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Gum Chewers Generate Jaw Pain

TMJ Sufferers Face Higher Risk

Gum Chewers Generate Jaw Pain

By Sean Zucker –

When it comes to chewing gum, there are a lot of old wise tales touting its benefits. Some say it can strengthen jawlines, while others claim the habit helps support concentration. Research is far less enthusiastic about supporting many of these beliefs. One study, however, does warn that for those who suffer from temporomandibular joint (TMJ) disorders, regularly chomping away every day will certainly make the condition worse.

Although TMJ or temporomandibular joint dysfunction is a common condition, its symptoms are no less encumbering. The Cleveland Clinic, for example, warns that TMJ disorder causes persistent pain and tenderness in jaw joints and the surrounding muscles. The clinic also notes that as much as 12 percent of the adult population suffer from the ailment, citing common causes including teeth grinding, jaw injuries or arthritis, as well as everyday wear and tear. As treatment is dependent on the individual person and cause, relief might require something as simple as sleeping with a mouthguard or as intrusive as surgery. Medication and physical therapy may also be options.

But if someone subscribes to the belief that chewing gum boosts jaw health, it’s understandable that they’d assume the habit could help minimize TMJ symptoms. Unfortunately, research on the topic suggests the opposite effect. In fact, a team with the Oral and Dental Health Care Research Center at Shiraz University in Iran examined whether chewing gum can actually cause TMJ rather than help it.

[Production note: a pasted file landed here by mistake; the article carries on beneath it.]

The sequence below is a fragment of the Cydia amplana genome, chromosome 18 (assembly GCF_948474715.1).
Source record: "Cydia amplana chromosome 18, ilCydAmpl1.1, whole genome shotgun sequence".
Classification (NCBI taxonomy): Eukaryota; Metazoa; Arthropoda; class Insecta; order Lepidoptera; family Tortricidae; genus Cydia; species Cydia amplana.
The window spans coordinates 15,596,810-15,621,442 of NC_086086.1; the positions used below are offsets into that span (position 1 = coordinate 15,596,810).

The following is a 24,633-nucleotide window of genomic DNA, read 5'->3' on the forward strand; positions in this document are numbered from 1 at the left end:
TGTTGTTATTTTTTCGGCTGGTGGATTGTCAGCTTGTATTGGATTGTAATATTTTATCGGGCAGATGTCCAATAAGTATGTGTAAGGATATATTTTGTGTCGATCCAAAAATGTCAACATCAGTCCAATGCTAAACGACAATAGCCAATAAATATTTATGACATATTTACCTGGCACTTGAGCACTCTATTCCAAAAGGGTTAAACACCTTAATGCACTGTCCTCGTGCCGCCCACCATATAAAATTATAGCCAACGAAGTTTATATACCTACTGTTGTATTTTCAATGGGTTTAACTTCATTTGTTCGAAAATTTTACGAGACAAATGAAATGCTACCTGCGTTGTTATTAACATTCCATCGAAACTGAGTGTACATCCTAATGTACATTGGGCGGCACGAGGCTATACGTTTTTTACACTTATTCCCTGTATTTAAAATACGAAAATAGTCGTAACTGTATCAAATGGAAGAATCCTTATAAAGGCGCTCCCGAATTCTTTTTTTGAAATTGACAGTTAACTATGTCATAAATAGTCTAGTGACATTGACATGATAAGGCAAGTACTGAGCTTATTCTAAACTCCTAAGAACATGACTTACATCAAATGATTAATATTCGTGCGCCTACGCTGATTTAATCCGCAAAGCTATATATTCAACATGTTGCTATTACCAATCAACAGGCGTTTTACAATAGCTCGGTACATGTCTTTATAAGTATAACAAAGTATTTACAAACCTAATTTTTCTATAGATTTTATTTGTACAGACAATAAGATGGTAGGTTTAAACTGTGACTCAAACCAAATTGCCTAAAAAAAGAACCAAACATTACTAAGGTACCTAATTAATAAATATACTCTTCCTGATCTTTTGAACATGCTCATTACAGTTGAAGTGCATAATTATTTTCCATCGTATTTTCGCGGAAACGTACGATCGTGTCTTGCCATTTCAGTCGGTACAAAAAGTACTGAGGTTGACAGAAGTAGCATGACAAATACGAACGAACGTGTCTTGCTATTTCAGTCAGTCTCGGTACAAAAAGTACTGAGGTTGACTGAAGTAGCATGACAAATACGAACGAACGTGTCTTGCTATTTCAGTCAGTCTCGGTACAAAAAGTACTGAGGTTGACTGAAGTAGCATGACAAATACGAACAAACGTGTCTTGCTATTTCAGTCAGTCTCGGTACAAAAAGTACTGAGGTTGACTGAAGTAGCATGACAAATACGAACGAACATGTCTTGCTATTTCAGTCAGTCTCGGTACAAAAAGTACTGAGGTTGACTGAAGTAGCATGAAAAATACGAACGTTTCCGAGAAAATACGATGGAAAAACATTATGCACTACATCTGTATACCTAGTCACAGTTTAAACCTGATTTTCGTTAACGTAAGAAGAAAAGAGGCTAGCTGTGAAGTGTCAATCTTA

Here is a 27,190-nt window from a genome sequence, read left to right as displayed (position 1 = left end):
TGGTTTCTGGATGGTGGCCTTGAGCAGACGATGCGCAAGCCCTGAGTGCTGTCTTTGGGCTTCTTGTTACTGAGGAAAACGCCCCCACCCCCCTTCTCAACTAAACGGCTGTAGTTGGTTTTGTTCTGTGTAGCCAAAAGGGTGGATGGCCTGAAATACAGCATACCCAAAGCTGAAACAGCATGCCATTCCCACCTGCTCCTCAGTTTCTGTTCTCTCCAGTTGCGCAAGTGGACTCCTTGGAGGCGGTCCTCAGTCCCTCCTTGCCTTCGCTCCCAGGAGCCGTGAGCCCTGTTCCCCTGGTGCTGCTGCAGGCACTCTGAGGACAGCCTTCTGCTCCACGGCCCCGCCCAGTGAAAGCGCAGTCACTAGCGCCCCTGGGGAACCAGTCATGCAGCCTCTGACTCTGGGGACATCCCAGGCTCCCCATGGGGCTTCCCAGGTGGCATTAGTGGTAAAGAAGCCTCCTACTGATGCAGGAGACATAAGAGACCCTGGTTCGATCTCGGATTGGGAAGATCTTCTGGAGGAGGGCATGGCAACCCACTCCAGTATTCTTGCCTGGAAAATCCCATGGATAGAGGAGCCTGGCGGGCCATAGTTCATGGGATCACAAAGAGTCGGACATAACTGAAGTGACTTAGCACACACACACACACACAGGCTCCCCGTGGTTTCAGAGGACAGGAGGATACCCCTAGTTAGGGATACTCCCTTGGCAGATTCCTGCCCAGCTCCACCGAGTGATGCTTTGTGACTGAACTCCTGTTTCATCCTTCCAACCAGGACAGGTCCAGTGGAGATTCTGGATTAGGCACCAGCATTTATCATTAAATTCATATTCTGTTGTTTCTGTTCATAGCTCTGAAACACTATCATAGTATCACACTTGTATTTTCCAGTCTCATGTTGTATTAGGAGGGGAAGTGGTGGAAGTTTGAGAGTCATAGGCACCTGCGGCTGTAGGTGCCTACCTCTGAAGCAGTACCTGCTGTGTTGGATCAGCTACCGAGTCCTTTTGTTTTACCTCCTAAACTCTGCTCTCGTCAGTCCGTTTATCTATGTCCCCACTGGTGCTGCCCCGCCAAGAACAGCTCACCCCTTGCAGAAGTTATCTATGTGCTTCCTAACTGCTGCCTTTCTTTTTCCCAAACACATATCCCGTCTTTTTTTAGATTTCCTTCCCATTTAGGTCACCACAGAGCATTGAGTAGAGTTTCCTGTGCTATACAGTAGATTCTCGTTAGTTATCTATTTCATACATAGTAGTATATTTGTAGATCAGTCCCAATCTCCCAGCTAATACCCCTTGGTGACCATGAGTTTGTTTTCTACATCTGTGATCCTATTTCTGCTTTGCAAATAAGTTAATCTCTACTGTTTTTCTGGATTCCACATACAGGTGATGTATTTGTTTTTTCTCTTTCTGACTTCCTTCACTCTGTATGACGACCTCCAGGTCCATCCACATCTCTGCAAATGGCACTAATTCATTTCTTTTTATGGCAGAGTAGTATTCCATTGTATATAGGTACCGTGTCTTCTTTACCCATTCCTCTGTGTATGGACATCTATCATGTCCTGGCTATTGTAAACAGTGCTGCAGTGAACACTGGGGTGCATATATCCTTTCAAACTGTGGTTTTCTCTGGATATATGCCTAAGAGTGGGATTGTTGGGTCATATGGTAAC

Specifically, the researchers set out to investigate the prevalence of TMJ, referred to in the study as temporomandibular disorder, in adolescents with and without habitual gum chewing habits. They then looked at the association between the prevalence of TMJ symptoms and gum chewing duration.

Conducted as a cross-sectional study, 200 subjects were divided into two groups with one group involving participants who chewed gum for either 30, 60 or 120 minutes each day and a control group that did not chew gum at all during the testing period. The symptoms of TMJ that the researchers assessed were jaw clicking, crepitus and general jaw pain. Age, gender, duration of gum chewing and occlusal relationships, which is how upper teeth and lower teeth come together when the mouth is closed, were also considered variables.

The results showed no significant differences in gender, age or occlusion between the two groups. However, the incidence of clicking and jaw pain was notably higher in the gum-chewing group when compared to the control group. Further analysis by the team even revealed significant differences in clicking and pain among volunteers with varying gum chewing durations in the study group. In general, those who chewed gum for longer periods throughout the day tended to experience more symptoms.

Ultimately, the study’s authors concluded that intensive gum chewing may influence TMJ symptoms, with a longer duration of gum chewing potentially increasing TMJ disorder’s prevalence.

Verywell Health confirms that it’s best to avoid the habit when dealing with the condition. To further help minimize TMJ symptoms, the site recommends avoiding teeth clenching, eating hard foods, like apples or bagels, and chewing primarily on one side. Additionally, it warns that oral fixation habits such as chewing on pen caps or biting nails may also aggravate TMJ. But, possibly more than anything, if somebody has TMJ and is chewing gum it’s probably best to heed this advice: spit it out.





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